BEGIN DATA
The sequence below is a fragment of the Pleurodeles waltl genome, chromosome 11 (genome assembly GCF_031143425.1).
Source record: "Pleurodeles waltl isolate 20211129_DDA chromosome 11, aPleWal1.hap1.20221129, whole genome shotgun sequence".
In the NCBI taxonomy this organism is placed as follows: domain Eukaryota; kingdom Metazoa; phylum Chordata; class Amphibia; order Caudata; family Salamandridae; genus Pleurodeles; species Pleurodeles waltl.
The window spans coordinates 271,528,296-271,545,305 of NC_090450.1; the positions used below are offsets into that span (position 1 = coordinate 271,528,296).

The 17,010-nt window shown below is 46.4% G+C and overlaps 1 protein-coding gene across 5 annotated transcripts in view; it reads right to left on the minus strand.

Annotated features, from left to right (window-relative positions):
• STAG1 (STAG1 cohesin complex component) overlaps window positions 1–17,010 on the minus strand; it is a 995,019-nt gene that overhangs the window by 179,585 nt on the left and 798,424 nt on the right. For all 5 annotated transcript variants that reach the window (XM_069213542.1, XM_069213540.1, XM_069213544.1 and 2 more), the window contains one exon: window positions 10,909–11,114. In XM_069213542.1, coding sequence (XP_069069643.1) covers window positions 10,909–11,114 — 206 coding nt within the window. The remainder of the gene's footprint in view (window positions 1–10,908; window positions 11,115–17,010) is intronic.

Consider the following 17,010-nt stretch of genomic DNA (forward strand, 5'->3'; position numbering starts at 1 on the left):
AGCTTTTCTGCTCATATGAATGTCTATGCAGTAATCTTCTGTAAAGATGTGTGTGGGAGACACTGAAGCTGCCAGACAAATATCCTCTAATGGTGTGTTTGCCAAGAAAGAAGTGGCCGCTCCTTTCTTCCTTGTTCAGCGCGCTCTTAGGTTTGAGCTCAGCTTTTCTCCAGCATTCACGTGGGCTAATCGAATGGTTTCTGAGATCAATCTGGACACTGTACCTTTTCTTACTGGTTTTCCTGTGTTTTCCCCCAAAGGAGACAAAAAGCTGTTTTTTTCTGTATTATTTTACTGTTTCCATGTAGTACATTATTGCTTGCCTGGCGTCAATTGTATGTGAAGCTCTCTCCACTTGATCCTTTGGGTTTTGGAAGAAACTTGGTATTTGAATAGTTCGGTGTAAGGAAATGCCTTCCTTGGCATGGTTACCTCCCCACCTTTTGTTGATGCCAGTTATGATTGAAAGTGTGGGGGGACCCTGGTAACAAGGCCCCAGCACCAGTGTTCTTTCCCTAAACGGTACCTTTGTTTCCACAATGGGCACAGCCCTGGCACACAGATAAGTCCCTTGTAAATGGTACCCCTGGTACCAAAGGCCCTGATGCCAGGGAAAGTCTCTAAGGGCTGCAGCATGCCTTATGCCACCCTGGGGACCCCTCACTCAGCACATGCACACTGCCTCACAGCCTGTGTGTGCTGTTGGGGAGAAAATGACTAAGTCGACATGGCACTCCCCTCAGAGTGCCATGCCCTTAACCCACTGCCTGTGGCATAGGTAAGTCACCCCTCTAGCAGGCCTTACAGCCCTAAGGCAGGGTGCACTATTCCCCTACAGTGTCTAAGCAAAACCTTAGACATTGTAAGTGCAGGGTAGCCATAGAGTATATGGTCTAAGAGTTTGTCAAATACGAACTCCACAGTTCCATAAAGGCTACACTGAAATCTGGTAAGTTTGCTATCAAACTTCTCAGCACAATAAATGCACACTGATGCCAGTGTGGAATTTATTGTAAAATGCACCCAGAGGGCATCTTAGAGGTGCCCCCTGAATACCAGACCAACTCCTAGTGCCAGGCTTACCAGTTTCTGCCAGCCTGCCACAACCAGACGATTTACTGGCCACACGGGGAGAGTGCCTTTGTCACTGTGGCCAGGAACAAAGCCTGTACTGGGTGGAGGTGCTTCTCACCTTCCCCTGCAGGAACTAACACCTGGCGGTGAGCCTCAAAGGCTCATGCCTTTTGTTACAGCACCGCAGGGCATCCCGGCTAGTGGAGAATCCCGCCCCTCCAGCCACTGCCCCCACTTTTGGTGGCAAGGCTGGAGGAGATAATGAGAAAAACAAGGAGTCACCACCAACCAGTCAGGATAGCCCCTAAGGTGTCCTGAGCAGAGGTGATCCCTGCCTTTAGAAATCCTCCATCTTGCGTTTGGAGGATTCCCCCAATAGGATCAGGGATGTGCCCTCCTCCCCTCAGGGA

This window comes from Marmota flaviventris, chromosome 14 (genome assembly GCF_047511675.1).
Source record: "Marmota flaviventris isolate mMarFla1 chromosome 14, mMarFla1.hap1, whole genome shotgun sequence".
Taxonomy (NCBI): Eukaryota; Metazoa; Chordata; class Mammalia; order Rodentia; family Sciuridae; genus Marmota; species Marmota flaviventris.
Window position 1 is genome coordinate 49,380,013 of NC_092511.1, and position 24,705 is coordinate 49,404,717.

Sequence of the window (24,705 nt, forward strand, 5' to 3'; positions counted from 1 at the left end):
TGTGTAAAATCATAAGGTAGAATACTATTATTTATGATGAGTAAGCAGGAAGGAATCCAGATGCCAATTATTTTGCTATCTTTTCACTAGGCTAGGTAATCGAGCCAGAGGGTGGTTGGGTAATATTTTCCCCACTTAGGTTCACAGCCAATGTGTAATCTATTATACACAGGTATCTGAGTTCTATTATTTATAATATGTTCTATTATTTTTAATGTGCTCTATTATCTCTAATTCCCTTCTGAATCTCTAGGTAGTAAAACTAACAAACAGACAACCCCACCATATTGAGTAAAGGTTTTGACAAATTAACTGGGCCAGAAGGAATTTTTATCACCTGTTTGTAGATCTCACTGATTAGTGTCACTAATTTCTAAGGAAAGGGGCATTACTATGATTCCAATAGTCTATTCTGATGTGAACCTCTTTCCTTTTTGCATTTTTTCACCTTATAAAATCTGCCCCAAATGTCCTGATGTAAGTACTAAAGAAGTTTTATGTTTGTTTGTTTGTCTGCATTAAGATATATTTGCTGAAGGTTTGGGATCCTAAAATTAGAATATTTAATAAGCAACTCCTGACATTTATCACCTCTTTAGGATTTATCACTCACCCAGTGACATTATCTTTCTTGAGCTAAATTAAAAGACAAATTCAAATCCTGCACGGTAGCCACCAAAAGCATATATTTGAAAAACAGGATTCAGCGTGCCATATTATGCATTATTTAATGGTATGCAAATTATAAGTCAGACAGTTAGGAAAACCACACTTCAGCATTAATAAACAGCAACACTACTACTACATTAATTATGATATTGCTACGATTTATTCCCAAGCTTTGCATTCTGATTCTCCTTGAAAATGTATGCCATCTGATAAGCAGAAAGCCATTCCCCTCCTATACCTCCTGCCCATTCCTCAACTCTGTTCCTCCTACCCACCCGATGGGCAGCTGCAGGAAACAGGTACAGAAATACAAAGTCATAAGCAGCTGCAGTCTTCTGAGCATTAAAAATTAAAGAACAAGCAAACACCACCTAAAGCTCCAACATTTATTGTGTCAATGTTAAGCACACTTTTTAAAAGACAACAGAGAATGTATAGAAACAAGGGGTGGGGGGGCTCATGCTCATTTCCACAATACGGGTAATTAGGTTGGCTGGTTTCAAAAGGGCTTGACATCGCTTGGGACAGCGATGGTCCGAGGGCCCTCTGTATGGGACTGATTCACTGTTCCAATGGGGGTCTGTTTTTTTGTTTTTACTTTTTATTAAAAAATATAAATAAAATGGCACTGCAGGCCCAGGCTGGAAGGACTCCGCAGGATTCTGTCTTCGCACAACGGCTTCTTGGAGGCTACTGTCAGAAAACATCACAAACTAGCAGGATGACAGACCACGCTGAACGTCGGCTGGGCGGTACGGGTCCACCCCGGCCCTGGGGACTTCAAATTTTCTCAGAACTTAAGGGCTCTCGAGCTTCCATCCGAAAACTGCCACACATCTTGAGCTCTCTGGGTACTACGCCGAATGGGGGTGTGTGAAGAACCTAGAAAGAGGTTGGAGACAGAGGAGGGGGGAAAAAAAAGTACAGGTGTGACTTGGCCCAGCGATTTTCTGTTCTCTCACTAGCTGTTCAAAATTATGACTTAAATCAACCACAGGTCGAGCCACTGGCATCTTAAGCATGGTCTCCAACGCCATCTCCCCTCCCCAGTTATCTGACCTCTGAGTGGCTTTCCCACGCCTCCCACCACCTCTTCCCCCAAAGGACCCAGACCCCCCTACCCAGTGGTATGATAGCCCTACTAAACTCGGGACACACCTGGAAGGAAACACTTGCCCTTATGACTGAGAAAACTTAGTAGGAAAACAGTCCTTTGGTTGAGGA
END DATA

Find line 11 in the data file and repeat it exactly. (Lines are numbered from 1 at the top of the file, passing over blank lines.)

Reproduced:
Source record: "Marmota flaviventris isolate mMarFla1 chromosome 14, mMarFla1.hap1, whole genome shotgun sequence".